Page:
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Manitoba’s Professor Popsicle is retiring after years of helping save lives

Gordon Giesbrecht, who is known as Professor Popsicle, is retiring from the University of Manitoba after years of educating people about cold weather survival.

Giesbrecht retired on Jan. 1, but said he’s kept himself busy over the last few weeks.

“I don’t have any major responsibilities, so I’m doing stuff that I want to do. It’s great,” he said in an interview with CTV Morning Live on Tuesday.

Throughout his career, Giesbrecht would put himself into precarious cold weather situations, including plunging into cold bodies of water.

He said his research began in 1986 with hypothermia studies and looking at the physiological response during cooling. From there, he began to get opportunities to conduct demonstrations as a way to bring science to the general public.

“Whether it’s the cold water, the cold air stuff, or the vehicle submersion stuff, in each of those areas it’s very gratifying that we know lives have been saved with all of those,” he said.

“It’s a nice note to retire on.”

WHAT HE LEARNED

Giesbrecht says one of the most important things he learned in his work is that it’s safe for medics to warm somebody up outside of the hospital – something that was previously thought to be untrue.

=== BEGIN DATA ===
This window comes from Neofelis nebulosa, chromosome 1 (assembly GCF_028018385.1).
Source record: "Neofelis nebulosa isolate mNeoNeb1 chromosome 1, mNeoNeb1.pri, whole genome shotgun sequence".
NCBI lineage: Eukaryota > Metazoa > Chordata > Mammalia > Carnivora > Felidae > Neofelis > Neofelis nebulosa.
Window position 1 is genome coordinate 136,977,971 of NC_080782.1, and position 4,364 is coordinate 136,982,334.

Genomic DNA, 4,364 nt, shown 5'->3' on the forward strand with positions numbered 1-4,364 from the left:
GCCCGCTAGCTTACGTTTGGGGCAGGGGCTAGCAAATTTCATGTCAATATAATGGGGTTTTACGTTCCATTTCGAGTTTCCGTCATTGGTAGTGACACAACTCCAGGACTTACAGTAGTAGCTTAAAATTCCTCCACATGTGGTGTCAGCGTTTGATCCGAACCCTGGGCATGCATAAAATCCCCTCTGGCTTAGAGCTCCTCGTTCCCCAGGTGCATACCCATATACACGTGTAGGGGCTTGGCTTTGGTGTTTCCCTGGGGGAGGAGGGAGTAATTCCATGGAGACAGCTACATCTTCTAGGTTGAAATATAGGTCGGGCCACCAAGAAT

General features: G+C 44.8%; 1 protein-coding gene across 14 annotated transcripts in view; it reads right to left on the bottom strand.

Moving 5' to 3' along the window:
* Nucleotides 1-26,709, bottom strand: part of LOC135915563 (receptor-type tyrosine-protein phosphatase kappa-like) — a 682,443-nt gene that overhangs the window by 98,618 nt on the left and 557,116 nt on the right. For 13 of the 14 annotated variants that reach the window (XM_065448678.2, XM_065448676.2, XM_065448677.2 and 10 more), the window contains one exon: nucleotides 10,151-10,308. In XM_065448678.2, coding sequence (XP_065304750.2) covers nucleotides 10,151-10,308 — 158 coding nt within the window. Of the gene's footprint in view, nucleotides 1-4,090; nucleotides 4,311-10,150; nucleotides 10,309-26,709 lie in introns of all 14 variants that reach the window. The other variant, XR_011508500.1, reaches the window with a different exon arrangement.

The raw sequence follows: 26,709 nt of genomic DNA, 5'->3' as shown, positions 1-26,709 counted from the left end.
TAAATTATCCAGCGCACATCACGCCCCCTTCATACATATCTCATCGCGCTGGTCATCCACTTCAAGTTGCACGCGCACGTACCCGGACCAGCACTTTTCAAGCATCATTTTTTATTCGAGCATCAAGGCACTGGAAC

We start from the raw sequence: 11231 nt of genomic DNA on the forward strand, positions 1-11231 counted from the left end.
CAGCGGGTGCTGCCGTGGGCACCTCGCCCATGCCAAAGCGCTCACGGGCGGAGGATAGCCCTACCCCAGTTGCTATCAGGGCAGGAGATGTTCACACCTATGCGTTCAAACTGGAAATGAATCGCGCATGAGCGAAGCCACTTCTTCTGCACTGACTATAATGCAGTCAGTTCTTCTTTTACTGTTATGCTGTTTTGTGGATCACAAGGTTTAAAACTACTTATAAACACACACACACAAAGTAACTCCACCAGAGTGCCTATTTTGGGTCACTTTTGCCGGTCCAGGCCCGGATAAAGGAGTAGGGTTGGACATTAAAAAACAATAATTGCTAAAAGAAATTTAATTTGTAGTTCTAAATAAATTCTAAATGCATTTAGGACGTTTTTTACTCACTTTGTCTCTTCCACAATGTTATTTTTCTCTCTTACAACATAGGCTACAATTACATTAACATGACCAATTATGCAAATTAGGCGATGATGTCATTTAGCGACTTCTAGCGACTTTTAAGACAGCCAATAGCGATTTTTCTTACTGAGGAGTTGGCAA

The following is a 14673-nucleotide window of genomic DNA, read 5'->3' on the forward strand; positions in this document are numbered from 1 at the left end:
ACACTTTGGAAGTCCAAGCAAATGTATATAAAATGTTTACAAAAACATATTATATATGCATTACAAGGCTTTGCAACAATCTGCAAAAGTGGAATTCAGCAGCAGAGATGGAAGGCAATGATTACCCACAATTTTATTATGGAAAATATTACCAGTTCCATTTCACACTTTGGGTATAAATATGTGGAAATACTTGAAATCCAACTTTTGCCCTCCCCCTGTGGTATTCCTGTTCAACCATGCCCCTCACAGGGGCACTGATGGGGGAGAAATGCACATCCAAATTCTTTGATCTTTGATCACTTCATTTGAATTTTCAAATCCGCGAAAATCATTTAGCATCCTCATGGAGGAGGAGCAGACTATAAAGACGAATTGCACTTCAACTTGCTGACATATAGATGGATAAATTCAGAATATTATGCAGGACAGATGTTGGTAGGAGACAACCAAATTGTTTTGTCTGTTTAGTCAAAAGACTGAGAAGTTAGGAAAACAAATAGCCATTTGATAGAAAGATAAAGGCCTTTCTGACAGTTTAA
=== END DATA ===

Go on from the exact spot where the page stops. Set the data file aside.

He said another important message is for stranded motorists to stay in their car.

“We’ve given information, if your vehicle is stranded by the roadside, no matter, stay with your vehicle,” he said.

“There are so many different factors that just pull you out, and say, ‘I can make it to safety’… and so many people are found frozen between their car and the nearest safety.

Giesbrecht also recommends having an emergency kit in your car, including a sleeping bag.

“Just get a duffel bag and just put stuff together that you don’t ever use like a parka,’ he said.

As for what to do if you fall through the ice, he said to follow the 1-10-1 principle.

This means you have one minute to get your breathing under control, 10 minutes of meaningful movement and one hour before you become unconscious from hypothermia.

“The main part there is the first minute, if you can survive the first minute, you should be okay,” he said.

– With files from CTV’s Rachel Lagace.

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